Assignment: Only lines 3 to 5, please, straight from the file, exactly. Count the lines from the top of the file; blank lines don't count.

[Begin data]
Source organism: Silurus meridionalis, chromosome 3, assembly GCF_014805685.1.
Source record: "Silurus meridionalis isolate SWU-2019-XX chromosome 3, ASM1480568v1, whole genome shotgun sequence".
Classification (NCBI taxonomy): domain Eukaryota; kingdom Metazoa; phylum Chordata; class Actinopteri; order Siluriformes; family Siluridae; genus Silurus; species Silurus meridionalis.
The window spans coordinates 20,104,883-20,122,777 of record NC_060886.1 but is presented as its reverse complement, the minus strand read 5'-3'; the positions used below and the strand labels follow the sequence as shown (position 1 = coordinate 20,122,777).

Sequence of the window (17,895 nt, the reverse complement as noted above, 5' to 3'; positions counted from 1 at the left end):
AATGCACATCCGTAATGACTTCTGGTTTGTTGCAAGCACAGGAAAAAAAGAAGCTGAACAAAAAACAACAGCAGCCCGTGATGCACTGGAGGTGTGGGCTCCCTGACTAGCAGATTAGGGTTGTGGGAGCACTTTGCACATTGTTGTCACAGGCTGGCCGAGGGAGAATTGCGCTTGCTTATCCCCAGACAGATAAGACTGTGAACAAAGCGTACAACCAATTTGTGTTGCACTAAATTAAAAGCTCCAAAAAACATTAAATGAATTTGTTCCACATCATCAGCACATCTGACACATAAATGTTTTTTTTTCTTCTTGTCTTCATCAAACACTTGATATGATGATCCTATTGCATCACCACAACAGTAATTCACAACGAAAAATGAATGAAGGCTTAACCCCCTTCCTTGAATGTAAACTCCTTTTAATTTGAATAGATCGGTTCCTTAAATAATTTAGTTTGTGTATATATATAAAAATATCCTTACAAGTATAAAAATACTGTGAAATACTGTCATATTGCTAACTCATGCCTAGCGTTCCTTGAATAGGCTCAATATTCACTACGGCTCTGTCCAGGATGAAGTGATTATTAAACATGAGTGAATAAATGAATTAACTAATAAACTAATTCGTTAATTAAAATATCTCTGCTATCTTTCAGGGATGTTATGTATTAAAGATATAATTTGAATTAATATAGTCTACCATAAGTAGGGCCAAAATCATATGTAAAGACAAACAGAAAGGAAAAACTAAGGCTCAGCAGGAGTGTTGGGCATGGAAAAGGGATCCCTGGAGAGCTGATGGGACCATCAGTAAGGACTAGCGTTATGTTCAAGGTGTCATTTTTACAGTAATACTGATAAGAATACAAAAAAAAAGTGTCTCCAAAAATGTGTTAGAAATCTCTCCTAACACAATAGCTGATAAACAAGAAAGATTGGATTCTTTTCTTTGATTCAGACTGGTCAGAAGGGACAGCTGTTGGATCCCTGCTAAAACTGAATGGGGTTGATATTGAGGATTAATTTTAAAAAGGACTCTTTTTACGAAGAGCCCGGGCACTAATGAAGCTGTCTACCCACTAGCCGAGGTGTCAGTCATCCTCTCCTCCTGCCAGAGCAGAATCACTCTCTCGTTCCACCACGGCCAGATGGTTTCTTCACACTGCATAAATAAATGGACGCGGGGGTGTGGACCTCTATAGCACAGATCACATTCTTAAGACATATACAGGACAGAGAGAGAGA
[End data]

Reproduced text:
Classification (NCBI taxonomy): domain Eukaryota; kingdom Metazoa; phylum Chordata; class Actinopteri; order Siluriformes; family Siluridae; genus Silurus; species Silurus meridionalis.
The window spans coordinates 20,104,883-20,122,777 of record NC_060886.1 but is presented as its reverse complement, the minus strand read 5'-3'; the positions used below and the strand labels follow the sequence as shown (position 1 = coordinate 20,122,777).

Sequence of the window (17,895 nt, the reverse complement as noted above, 5' to 3'; positions counted from 1 at the left end):